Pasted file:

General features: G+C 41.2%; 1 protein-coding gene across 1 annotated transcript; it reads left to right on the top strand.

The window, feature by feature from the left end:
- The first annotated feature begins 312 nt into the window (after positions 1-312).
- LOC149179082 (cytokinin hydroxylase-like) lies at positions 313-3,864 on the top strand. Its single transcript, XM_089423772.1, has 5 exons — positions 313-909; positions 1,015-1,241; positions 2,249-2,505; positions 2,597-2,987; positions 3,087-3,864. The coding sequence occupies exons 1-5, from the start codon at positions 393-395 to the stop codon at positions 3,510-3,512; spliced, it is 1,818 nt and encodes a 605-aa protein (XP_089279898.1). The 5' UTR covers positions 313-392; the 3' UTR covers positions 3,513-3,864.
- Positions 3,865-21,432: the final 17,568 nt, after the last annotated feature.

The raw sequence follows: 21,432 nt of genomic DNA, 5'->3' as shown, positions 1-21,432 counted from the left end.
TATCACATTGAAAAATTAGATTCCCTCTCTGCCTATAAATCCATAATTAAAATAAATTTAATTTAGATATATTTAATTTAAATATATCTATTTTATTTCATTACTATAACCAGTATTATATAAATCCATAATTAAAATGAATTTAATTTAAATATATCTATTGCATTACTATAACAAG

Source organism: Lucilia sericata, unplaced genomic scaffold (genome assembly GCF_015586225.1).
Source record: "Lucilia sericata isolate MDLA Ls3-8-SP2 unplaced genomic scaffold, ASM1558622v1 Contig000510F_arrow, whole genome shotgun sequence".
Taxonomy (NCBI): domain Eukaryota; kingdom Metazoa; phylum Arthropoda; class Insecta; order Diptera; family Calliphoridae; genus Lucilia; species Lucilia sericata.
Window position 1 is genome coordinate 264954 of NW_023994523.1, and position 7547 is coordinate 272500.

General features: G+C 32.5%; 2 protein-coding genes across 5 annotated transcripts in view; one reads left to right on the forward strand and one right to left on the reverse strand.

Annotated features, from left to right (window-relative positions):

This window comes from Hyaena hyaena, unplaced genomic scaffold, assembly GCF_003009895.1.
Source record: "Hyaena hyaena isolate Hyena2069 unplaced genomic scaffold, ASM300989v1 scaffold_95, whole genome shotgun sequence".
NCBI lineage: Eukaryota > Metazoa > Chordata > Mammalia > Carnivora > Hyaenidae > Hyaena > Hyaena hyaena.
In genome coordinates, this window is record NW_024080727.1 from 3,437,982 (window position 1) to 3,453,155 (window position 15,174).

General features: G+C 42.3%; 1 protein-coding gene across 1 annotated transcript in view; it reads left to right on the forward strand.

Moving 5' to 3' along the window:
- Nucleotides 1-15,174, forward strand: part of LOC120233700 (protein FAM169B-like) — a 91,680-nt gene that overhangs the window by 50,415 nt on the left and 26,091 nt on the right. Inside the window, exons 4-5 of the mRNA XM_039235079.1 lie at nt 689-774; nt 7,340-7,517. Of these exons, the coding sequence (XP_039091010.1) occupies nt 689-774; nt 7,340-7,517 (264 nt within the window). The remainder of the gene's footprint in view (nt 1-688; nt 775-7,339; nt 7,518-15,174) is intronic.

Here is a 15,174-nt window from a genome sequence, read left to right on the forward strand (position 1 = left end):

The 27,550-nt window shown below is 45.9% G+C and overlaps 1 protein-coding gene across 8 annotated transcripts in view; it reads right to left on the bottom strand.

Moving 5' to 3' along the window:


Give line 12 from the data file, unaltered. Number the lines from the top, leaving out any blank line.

General features: G+C 32.5%; 2 protein-coding genes across 5 annotated transcripts in view; one reads left to right on the forward strand and one right to left on the reverse strand.